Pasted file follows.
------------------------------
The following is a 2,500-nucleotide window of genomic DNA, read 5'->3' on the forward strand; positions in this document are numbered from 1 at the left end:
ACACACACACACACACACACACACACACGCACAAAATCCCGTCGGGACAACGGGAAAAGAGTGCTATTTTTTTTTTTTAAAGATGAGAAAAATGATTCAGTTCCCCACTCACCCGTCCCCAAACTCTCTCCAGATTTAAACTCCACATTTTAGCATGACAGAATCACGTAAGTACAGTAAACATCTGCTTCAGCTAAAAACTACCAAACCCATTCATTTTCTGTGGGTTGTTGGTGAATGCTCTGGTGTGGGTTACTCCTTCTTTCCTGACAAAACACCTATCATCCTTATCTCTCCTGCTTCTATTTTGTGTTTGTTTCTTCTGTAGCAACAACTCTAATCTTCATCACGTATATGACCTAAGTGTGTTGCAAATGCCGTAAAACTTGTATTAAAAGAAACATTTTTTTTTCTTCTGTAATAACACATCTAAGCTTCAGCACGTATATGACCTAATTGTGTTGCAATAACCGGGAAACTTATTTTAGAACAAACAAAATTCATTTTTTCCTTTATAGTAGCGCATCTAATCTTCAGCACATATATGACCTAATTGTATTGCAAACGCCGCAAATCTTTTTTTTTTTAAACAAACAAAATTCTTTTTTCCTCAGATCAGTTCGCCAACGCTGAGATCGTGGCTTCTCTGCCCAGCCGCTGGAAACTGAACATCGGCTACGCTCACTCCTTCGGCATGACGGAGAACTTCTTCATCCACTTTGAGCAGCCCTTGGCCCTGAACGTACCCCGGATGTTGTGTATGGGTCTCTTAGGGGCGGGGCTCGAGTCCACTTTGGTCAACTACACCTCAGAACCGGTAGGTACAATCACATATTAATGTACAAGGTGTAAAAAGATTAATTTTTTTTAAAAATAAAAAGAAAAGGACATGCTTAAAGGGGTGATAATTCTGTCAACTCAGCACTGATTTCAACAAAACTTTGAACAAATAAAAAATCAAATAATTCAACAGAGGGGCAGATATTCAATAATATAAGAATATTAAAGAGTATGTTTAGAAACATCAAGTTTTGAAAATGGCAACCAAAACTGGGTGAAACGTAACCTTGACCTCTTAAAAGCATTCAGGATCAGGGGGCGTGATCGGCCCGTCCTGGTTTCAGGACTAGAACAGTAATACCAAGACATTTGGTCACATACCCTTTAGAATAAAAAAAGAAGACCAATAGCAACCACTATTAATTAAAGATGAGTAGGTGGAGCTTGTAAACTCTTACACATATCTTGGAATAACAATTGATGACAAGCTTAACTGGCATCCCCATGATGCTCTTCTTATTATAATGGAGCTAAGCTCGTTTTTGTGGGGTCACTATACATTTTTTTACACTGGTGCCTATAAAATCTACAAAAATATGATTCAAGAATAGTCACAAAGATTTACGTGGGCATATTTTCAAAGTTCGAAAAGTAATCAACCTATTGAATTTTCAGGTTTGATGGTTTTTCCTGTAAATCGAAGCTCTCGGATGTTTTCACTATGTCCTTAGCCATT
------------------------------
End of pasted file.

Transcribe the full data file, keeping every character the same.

The following is a 2,500-nucleotide window of genomic DNA, read 5'->3' on the forward strand; positions in this document are numbered from 1 at the left end:
ACACACACACACACACACACACACACACGCACAAAATCCCGTCGGGACAACGGGAAAAGAGTGCTATTTTTTTTTTTTAAAGATGAGAAAAATGATTCAGTTCCCCACTCACCCGTCCCCAAACTCTCTCCAGATTTAAACTCCACATTTTAGCATGACAGAATCACGTAAGTACAGTAAACATCTGCTTCAGCTAAAAACTACCAAACCCATTCATTTTCTGTGGGTTGTTGGTGAATGCTCTGGTGTGGGTTACTCCTTCTTTCCTGACAAAACACCTATCATCCTTATCTCTCCTGCTTCTATTTTGTGTTTGTTTCTTCTGTAGCAACAACTCTAATCTTCATCACGTATATGACCTAAGTGTGTTGCAAATGCCGTAAAACTTGTATTAAAAGAAACATTTTTTTTTCTTCTGTAATAACACATCTAAGCTTCAGCACGTATATGACCTAATTGTGTTGCAATAACCGGGAAACTTATTTTAGAACAAACAAAATTCATTTTTTCCTTTATAGTAGCGCATCTAATCTTCAGCACATATATGACCTAATTGTATTGCAAACGCCGCAAATCTTTTTTTTTTTAAACAAACAAAATTCTTTTTTCCTCAGATCAGTTCGCCAACGCTGAGATCGTGGCTTCTCTGCCCAGCCGCTGGAAACTGAACATCGGCTACGCTCACTCCTTCGGCATGACGGAGAACTTCTTCATCCACTTTGAGCAGCCCTTGGCCCTGAACGTACCCCGGATGTTGTGTATGGGTCTCTTAGGGGCGGGGCTCGAGTCCACTTTGGTCAACTACACCTCAGAACCGGTAGGTACAATCACATATTAATGTACAAGGTGTAAAAAGATTAATTTTTTTTAAAAATAAAAAGAAAAGGACATGCTTAAAGGGGTGATAATTCTGTCAACTCAGCACTGATTTCAACAAAACTTTGAACAAATAAAAAATCAAATAATTCAACAGAGGGGCAGATATTCAATAATATAAGAATATTAAAGAGTATGTTTAGAAACATCAAGTTTTGAAAATGGCAACCAAAACTGGGTGAAACGTAACCTTGACCTCTTAAAAGCATTCAGGATCAGGGGGCGTGATCGGCCCGTCCTGGTTTCAGGACTAGAACAGTAATACCAAGACATTTGGTCACATACCCTTTAGAATAAAAAAAGAAGACCAATAGCAACCACTATTAATTAAAGATGAGTAGGTGGAGCTTGTAAACTCTTACACATATCTTGGAATAACAATTGATGACAAGCTTAACTGGCATCCCCATGATGCTCTTCTTATTATAATGGAGCTAAGCTCGTTTTTGTGGGGTCACTATACATTTTTTTACACTGGTGCCTATAAAATCTACAAAAATATGATTCAAGAATAGTCACAAAGATTTACGTGGGCATATTTTCAAAGTTCGAAAAGTAATCAACCTATTGAATTTTCAGGTTTGATGGTTTTTCCTGTAAATCGAAGCTCTCGGATGTTTTCACTATGTCCTTAGCCATT